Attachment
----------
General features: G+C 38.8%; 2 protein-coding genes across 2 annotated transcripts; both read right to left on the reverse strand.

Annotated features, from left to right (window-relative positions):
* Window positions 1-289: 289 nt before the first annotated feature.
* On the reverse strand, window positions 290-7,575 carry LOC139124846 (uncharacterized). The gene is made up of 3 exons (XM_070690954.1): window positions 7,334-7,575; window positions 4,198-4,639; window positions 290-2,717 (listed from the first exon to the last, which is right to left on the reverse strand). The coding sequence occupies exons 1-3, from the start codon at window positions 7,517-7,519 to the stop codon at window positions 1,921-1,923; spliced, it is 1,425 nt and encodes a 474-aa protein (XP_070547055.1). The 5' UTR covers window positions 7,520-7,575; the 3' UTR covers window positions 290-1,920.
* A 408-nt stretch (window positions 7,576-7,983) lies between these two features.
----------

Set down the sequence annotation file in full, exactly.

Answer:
General features: G+C 38.8%; 2 protein-coding genes across 2 annotated transcripts; both read right to left on the reverse strand.

Annotated features, from left to right (window-relative positions):
* Window positions 1-289: 289 nt before the first annotated feature.
* On the reverse strand, window positions 290-7,575 carry LOC139124846 (uncharacterized). The gene is made up of 3 exons (XM_070690954.1): window positions 7,334-7,575; window positions 4,198-4,639; window positions 290-2,717 (listed from the first exon to the last, which is right to left on the reverse strand). The coding sequence occupies exons 1-3, from the start codon at window positions 7,517-7,519 to the stop codon at window positions 1,921-1,923; spliced, it is 1,425 nt and encodes a 474-aa protein (XP_070547055.1). The 5' UTR covers window positions 7,520-7,575; the 3' UTR covers window positions 290-1,920.
* A 408-nt stretch (window positions 7,576-7,983) lies between these two features.